Brazil's National Defense Strategy: Prospects for the Twenty-First Century
Author(s)Lundgren, Kenneth S.
Contributor(s)NAVAL POSTGRADUATE SCHOOL MONTEREY CA
KeywordsGovernment and Political Science
Humanities and History
Military Forces and Organizations
Military Operations, Strategy and Tactics
AMAZON RIVER DEVELOPMENT
REGIONAL ECONOMIC INTEGRATION
SUPERIOR WAR COLLEGE.
Full recordShow full item record
AbstractThis thesis analyzes the factors that have contributed to the reshaping of Brazil's national defense strategy. It addresses the role of geopolitics, the impact of regional economic integration through Mercosur, renewed nationalism, and the uncertain political realistic facing Brazil in the 1990s. Further sections review the historical role of the Brazilian armed forces, the fading importance of the Superior War College, the new civil- military relationships, and the concept of strategic planning in Brazil. Lastly, it examines the dilemma facing Brazil's armed forces in attempting to move from an internal to external security orientation. It discusses the military mission to develop and integrate the Amazon, and argues that this nation-building mission is in its final phase. In assessing he implications, of all these factors, the study concludes that Brazil is restructuring its military strategy to demonstrate sovereignty in the Amazon while aspiring to occupy the role of regional hegemon.
Copyright/LicenseApproved for public release; distribution is unlimited.
Showing items related by title, author, creator and subject.
Draining the Swamp: Prerequisites for Future U.S. National Security Strategy and Force StructureAIR WAR COLL MAXWELL AFB AL; Besancon, Michael D. (1992-03)Two opposing views have emerged in the current political debate over U.S. military force composition. One advocates downsizing to reduced threats, the other proposes a base force to match regional capabilities. While both approaches have merit, the real issue is framing a consensus of the American pluralistic democracy for U.S. military force employment in the post-Cold War world. Military leaders can stimulate the debate by proposing a long-range vision and the vital interests for which it is both morally correct and worth the cost to defend with military force. After discussing current national strategies, this paper proposes an alternative long-range vision of a world of decreasing American hegemony where international bodies (i.e., United Nations) play increasingly dominant roles in conflict resolution, where resources are more equitably distributed among nation-states, and where military force is primarily applied in a coalition context. Until that state is reached, however, the United States, as the only remaining superpower, will also require military force both unilaterally and in support of standing alliances. A U.S. military consistent with that long-range vision would be smaller than the currently proposed base force, but still capable of global power projection to a major regional contingency.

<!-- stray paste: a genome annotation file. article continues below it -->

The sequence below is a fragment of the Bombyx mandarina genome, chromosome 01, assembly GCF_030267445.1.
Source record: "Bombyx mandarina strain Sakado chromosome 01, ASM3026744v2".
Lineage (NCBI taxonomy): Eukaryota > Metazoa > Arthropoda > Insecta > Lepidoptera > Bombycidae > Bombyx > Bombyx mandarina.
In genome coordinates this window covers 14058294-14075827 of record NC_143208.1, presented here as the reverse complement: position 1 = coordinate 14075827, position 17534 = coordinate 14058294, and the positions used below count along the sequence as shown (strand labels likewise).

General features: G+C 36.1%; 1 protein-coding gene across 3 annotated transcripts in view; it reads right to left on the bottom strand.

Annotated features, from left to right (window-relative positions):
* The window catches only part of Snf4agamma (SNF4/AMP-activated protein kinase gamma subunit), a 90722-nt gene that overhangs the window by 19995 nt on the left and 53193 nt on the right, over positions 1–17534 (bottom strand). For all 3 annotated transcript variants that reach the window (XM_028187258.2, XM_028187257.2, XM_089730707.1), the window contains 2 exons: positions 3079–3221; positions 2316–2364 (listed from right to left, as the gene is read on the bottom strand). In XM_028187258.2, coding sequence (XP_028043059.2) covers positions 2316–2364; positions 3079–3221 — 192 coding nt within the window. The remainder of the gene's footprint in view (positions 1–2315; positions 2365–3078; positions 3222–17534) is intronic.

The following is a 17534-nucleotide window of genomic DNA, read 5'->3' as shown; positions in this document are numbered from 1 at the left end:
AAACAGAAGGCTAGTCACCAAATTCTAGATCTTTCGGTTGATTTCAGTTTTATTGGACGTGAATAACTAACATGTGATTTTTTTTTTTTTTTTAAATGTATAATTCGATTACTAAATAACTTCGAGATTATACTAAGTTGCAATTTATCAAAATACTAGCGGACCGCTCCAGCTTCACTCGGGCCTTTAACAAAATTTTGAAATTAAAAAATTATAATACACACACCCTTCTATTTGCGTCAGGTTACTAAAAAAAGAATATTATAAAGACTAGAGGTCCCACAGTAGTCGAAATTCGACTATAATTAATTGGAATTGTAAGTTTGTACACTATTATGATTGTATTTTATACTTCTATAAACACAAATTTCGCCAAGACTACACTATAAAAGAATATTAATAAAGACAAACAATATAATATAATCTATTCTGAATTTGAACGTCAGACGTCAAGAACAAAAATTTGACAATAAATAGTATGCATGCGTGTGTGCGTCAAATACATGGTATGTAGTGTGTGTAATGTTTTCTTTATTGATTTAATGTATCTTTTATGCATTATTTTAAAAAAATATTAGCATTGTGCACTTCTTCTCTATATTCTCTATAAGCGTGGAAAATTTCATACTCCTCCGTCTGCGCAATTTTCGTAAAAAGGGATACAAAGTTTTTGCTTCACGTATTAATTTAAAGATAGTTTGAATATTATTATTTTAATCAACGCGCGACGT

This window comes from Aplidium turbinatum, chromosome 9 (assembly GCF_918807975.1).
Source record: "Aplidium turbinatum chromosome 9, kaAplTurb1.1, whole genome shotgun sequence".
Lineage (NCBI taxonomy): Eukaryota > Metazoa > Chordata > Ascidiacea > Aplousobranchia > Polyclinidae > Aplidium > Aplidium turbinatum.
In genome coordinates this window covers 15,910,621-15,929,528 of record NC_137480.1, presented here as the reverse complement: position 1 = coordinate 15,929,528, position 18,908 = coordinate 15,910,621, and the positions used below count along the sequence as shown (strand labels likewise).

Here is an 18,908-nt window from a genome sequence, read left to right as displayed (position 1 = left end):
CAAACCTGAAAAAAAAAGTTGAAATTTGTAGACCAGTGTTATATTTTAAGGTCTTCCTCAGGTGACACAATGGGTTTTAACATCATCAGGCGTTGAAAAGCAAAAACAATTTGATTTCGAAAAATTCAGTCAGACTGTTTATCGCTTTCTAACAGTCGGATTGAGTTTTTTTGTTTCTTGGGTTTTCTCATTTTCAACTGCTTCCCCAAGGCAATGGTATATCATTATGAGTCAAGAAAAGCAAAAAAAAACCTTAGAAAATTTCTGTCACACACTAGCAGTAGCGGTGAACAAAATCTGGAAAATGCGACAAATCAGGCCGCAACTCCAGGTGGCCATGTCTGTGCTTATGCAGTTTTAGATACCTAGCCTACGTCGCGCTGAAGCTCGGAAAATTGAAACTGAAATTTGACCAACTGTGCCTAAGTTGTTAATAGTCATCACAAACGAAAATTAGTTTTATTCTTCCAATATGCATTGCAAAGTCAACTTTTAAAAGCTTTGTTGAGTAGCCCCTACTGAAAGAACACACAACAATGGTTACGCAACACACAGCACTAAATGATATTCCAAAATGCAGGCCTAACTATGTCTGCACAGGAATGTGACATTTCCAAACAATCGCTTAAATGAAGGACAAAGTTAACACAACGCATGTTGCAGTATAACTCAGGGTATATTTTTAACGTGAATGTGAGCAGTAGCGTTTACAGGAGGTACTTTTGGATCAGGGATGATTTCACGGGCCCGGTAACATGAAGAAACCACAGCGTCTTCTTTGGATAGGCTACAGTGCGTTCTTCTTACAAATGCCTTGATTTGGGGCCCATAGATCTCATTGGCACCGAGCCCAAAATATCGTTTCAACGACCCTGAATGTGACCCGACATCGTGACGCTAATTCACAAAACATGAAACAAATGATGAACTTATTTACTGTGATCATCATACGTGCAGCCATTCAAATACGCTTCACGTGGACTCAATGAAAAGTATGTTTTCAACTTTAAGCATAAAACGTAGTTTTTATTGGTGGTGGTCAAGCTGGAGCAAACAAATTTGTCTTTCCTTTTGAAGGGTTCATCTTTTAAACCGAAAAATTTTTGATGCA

Brazil's National Defense Strategy -- A Deepening of Civilian ControlARMY WAR COLL CARLISLE BARRACKS PA; Ham, Jr, Linwood (2009-05-15)The Brazilian military dictatorships of 1964-1985 established a national security strategy to modernize the country and populate the vast central and western areas of Brazil. Today's strategy similarly seeks to use the military as a means to advance grand national objectives. Under the leadership of President Luiz Inacio da Silva and Defense Minister Nelson Jobim, elected Brazilian officials will seize the mantle of civilian control of the military and provide strategic guidance and direction to the military services on their roles and missions. This project analyzes Brazil's 2008 National Strategic Defense Plan (NSDP) and compares this document to strategies formulated after the return of elected civilian rule. The research will reveal a first-of-its-kind civilian strategy document that directs the creation of a defense structure that can defend its territory, address threats to the nation, and collaborate with regional and global partners. The research will identify challenges and opportunities for the United States as the new Obama administration contemplates this bilateral relationship. Recommendations are provided to augment U.S. defense policy to serve as a reliable partner to Brazil and to enhance greater defense relationships in the hemisphere.
Creating a Unified Strategy for Success Between the Guard and Army.ARMY WAR COLL CARLISLE BARRACKS PA; Lay, David J. (1996-04)In a time of diminishing resources, the Army and Army National Guard need to work in concert to improve and maintain the Total Force concept. There needs to be consensus on the assets and liabilities of each organization so that a unified effort can be made to preserve and strengthen our position as part of this nations total defense structure. The paper looks at the relationship between the Army and Guard and the difficulty of creating a successful joint venture in our current environment. It looks at the history of the Guard and the efforts that have made in the past to create a successful joint venture.